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Thursday, 4 July 1946
Page: 2252

Mr BLAIN (Northern Territory) . - I bring to the notice of the "Government the disgraceful state of affairs that has arisen in the mining industry at Tennant .Creek and Alice Springs. Alice Springs is 1,000 miles north of Adelaide, and Tennant Creek lies another 320 miles north, beyond the railways terminal. Ten years ago the miners at these two centres as the result of my assistance in the House were successful in defeating influential mining interests represented on the Stock Exchange in Adelaide who sought to prevent the area from becoming a miner's field. As the result of pressure exercised by me and by the local miners upon previous governments, three batteries were established in the Tennant Creek district. During the war, however, this Government decided on some extraordinary methods of developing Central Australia by producing wolfram. It tore the machinery out of two of these batteries and carted it to the wolfram-fields 200 miles away.

Mr Makin - Does the honorable member not know that that was done at the urgent request, of the British Government?

Mr BLAIN - I am questioning, not why it was done, but the manner in which it was done. The people of Central Australia are so incensed at this arbitrary action that the Government will always be held in contempt by them. Quoting from memory, figures supplied" to me by the honorable member for Barker (Mr. Archie Cameron), who looked after my interests while I was away, no less than £250,000 was expended on the wolfram project and only £37,000 worth of wolfram was produced from the field. Chinese, who were inexperienced in min- ing and who could never hope to be experienced, were brought from Nauru to work the field, and its direction was put in the hands of people against whom the sinister insinuation is made by the people whom I represent that they went there in the hope of eventually dominating, not only the wolfram field of Central Australia, 'but also Tennant Creek. It is to the credit of my honorable friend that under his pressure the Government hurriedly appointed him to lead, a commission to investigate the conditions at the wolfram field. It is because of his intuition and exact knowledge that compensation is being paid to the wolfram miners.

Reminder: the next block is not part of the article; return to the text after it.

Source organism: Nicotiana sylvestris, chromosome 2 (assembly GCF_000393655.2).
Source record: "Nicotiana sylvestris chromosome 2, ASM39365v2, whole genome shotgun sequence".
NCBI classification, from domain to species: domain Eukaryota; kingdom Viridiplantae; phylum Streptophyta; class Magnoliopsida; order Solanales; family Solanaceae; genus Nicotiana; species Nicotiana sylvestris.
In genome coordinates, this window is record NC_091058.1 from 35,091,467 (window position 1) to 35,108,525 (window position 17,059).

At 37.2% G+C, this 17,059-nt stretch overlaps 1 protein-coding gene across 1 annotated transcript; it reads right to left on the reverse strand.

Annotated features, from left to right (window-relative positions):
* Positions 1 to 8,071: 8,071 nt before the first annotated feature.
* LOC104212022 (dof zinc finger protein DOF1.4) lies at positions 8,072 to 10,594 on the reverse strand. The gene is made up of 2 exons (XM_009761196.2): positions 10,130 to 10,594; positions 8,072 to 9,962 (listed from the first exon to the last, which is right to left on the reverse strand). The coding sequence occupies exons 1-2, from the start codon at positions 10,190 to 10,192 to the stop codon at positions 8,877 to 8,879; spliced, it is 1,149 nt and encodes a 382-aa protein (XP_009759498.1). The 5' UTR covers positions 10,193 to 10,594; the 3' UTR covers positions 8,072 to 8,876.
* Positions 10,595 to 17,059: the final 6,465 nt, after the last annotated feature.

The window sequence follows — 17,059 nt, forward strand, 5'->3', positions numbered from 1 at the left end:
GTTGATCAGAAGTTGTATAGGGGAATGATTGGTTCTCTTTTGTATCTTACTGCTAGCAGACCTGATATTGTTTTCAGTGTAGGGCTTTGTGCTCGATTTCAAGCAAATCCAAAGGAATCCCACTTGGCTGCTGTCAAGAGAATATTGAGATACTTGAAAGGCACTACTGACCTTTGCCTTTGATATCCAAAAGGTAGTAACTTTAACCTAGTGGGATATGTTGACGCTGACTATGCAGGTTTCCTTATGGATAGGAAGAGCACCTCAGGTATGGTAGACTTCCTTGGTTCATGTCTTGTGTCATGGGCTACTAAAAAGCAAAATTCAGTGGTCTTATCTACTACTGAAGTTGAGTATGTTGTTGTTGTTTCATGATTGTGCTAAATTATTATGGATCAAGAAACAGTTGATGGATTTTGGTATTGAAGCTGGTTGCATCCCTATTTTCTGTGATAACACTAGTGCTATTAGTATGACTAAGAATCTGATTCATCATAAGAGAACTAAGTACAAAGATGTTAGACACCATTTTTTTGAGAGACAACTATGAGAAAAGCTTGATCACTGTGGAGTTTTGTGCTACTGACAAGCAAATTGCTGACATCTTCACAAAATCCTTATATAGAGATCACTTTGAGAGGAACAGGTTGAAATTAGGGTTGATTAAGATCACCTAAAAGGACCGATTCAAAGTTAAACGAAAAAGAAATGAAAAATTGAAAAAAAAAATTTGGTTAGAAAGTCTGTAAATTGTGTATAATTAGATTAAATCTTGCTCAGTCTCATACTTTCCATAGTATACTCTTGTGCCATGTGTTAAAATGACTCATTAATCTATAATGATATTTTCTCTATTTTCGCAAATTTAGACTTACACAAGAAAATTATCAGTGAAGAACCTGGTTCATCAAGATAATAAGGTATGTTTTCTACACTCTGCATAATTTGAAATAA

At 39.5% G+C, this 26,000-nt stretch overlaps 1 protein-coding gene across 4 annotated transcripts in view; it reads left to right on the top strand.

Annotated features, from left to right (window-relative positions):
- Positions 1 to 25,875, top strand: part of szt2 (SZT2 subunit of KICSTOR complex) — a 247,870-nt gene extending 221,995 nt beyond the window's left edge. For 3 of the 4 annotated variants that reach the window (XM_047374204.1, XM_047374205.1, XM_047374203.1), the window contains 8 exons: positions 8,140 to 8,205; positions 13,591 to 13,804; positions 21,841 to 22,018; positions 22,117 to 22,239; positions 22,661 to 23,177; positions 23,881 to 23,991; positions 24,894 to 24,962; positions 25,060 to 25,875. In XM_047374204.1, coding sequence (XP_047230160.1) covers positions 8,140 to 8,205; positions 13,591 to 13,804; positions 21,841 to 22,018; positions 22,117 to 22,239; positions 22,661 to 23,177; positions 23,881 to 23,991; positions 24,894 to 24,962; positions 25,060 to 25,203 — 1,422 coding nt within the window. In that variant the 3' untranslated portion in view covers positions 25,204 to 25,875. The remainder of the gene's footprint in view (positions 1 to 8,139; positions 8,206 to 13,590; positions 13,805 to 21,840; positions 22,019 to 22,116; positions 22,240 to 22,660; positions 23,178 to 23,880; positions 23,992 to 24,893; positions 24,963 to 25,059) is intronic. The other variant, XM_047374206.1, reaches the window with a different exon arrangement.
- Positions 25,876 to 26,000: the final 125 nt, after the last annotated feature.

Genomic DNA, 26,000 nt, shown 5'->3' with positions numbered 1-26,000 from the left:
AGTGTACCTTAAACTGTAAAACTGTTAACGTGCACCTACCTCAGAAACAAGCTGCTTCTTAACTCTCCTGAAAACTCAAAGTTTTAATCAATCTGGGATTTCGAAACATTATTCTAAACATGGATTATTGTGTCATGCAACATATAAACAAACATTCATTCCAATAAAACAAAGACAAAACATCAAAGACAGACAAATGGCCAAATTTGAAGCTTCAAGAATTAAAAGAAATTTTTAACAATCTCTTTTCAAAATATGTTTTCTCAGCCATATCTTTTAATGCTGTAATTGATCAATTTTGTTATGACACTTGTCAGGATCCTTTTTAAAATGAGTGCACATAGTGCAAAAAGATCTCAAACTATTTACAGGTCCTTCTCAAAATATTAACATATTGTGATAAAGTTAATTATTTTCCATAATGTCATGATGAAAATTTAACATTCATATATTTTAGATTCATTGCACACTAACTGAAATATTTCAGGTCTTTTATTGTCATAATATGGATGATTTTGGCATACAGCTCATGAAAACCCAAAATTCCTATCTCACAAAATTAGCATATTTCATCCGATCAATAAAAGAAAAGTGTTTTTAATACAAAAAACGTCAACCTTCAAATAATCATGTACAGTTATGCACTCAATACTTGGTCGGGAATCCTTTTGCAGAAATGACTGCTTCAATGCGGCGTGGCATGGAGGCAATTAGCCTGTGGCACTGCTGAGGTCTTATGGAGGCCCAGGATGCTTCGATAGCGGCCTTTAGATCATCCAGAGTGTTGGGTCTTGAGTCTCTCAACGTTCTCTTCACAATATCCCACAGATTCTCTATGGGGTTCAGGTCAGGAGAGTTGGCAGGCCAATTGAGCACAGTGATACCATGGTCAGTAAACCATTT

Mr Makin - In those days we were forced to use whatever labour was available to do a very urgent job.

Mr BLAIN - My complaint is about the way the job was tackled and against the- people who were put in charge. I demand to be told why the miners at Tennant Creek were hunted away and the big El Dorado mine was left unmolested. Why were the big people not hunted away, too? I Want an answer. That is plain language. I am a man of few words, but easily understood. The Minister for the Interior (Mr. Johnson), a. miner him-' self, has been to Tennant Creek. Yet he has not rehabilitated it. In view of his experience, I am amazed that he should have allowed his leg to be pulled by the people who want to concentrate all activity at one battery. I admit that he was advised by the Director of Mines at Alice Springs. I admit also that centralization means less cost. Diesel oil can be brought from Darwin. But centralization suits only the gamblers who want to concentrate the miners in one place at week-ends so that- they may bleed them. That does not suit the women. Neither does it suit the individuals- who want a .battery 16 miles out and another 27 miles out. The Minister was good enough "to -tell me that he would do nothing a'bout Tennant Creek until they have held a plebiscite on the battery question.

Mr Johnson - The honorable member does not know what !he is talking a'Bout; The battery .is working.

Mir. BLAIN. - I have the necessary correspondence to prove that the Minister has a bad memory. 'The following is a letter to me from Mr. Owen Rowe, .a good Labour man, who is secretary of the Miners and Leaseholders Association at Tennant Creek.: -